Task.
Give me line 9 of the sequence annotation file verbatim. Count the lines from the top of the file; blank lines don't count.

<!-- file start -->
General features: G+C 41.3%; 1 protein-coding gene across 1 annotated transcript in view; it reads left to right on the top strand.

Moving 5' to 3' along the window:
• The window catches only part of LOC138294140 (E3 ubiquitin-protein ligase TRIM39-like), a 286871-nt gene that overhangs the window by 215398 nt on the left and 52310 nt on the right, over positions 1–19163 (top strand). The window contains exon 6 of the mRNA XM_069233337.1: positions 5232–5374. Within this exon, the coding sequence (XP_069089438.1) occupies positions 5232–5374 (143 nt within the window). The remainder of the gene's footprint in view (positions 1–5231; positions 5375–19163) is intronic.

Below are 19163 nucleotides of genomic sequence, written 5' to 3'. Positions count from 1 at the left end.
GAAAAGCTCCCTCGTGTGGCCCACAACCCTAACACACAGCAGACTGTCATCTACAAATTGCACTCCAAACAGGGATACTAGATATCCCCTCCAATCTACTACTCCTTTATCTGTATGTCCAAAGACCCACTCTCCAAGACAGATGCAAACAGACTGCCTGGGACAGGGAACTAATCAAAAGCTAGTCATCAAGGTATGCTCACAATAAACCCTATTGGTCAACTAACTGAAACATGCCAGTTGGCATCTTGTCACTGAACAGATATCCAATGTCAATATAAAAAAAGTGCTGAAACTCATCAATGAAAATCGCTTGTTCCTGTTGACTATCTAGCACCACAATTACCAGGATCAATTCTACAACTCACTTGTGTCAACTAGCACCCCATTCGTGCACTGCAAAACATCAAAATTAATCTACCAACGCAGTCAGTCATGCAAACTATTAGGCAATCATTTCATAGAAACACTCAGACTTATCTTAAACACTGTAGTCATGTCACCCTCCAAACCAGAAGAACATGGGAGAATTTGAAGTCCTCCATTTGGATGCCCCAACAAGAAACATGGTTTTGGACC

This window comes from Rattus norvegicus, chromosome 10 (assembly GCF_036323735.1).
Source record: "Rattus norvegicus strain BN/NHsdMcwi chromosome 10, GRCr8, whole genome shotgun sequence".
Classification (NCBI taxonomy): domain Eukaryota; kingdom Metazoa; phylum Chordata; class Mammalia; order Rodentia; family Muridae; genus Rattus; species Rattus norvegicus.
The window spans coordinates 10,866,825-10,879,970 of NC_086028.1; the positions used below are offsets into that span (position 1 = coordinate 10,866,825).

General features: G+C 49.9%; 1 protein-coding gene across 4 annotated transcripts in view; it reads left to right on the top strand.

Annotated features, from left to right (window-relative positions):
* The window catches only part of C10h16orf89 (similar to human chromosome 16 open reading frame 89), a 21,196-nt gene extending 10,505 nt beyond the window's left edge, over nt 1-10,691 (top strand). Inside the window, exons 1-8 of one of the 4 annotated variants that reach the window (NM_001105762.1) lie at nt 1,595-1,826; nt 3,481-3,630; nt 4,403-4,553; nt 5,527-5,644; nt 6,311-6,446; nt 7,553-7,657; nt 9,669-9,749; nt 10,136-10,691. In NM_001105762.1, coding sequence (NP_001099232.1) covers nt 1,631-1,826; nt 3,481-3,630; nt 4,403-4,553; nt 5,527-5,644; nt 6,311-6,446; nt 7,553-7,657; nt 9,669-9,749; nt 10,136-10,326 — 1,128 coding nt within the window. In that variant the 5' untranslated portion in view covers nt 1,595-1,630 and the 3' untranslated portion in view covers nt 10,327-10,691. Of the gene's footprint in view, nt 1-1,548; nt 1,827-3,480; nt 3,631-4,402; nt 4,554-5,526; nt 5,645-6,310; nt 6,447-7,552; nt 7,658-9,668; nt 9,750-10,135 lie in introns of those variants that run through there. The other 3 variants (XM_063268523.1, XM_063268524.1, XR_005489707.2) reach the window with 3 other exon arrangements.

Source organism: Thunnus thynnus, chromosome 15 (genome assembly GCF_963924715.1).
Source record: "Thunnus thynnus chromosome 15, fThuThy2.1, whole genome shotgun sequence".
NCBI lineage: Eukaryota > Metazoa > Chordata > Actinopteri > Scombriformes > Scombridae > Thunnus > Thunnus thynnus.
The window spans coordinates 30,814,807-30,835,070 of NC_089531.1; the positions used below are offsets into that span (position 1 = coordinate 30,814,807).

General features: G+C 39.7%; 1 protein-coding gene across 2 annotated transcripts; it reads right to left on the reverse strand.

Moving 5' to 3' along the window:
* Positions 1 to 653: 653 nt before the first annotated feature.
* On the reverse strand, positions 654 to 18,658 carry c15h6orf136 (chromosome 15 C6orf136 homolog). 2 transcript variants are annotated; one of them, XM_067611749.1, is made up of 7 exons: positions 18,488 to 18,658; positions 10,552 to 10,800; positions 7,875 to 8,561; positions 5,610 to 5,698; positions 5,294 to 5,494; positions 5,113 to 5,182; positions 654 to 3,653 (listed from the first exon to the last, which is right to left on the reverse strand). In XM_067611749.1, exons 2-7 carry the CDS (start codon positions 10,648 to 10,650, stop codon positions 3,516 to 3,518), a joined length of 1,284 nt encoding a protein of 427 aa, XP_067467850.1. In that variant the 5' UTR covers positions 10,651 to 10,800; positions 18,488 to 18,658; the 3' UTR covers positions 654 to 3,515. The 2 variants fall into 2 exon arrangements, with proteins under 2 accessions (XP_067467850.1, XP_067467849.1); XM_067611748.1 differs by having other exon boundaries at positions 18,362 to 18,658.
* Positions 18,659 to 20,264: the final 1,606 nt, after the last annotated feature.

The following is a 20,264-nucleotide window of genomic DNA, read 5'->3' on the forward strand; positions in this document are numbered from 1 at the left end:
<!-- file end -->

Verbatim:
The window spans coordinates 10,866,825-10,879,970 of NC_086028.1; the positions used below are offsets into that span (position 1 = coordinate 10,866,825).